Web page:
Thursday, August 30, 2018

Operation Finale

I was in the 8th grade when Adolf Eichmann went on trial in Jerusalem after the Israeli government's successful operation to locate him in Argentina and secretly abduct him to stand trial in Israel. I was already in high school a year later when he was finally executed. I can well remember all that happening and that it was considered important, but I doubt I reflected more deeply about those events until later when I read Hannah Arendt's famous (and somewhat controversial analysis) of Eichmann and of his trial, Eichmann  in Jerusalem: A Report on the Banality of Evil.

The story is a familiar one, of course, an illustration of Israeli effectiveness at accomplishing what few others seemed interested in (although the German Eichmann-hunter, Fritz Bauer, is given a cameo in the movie). The film tries hard to create suspense, and indeed many things did go wrong that imperiled the mission, but again we all know how the story ended, so suspense is ultimately lacking. More effectively the film focuses in particular on one member of the Mossad Team, Peter Malkin (Oscar Isaac), in effect telling the story through his interactions with Eichmann (Ben Kingsley) and the ghosts in his own haunted memory of the Final Solution.

Like those TV documentaries that have tried to dramatize the hunt for Eichmann and his successful abduction and extraction for Argentina, the movie mainly illuminates the bizarre experience that Eichmann's captors had to endure, cooped up with him for days on end, essentially staring evil directly in the face. In the process, while Kingsley does a great job giving some sort of personality to the character he plays, in the end one is left with yet another illustration of what Arendt so famously - and fittingly -termed "the banality of evil."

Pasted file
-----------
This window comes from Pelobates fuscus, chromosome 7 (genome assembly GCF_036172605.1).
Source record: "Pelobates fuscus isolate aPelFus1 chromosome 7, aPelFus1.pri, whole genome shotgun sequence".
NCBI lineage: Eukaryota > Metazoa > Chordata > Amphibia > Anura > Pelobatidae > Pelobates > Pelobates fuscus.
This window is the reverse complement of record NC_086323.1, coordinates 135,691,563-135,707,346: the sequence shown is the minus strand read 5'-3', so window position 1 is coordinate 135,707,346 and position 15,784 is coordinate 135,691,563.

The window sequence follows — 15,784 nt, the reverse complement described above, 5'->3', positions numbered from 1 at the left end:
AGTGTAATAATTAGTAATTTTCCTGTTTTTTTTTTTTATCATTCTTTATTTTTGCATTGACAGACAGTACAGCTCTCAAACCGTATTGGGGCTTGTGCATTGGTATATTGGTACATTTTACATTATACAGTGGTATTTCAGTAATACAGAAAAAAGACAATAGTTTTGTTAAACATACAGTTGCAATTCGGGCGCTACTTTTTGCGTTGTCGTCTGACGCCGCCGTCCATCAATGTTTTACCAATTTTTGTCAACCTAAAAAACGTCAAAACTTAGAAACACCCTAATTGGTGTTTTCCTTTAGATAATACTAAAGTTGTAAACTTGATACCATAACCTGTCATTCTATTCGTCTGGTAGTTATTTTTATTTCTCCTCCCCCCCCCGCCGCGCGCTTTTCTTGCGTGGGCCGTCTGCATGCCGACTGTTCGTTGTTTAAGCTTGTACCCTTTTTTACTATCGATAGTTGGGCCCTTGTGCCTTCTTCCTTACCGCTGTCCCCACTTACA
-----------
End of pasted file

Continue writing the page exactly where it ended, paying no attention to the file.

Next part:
In 1960, the war was, of course, still a recent memory. (I can remember being in Vienna just a decade later and having lunch there with someone from that generation who was still arguing the case that the West should have sided with the Reich against Russia.) So, historically speaking, we are not surprised at the horrifying evocation of the Nazi movement's continued survival and ideological resonance in the conservative  Argentinian ambience. At the time, the world would have dismissed most of them largely as losers who would not accept the verdict of defeat. Some 60 years later, they seem almost totemic figures, symbolizing a perennial type of hatred that seems successfully to resist final defeat.

Historically, the Eichmann trial brought the Nazis' Final Solution (as the Holocaust was them much more likely to be called) to center stage in a way which had been avoided hitherto - and which made it forever harder to forget. That, of course, was a major part of Israeli Prime Minister Ben-Gurion's purpose. As Ben-Gurion (Simon Russell Beale), speaking not so much as the Prime Minister but more as the collective voice of the long-suffering Jewish people,  tells the agents in one of the film’s finest scenes, “If you succeed, for the first time in our history we will judge our executioner, and we will warn off any who wish to follow his example.” 

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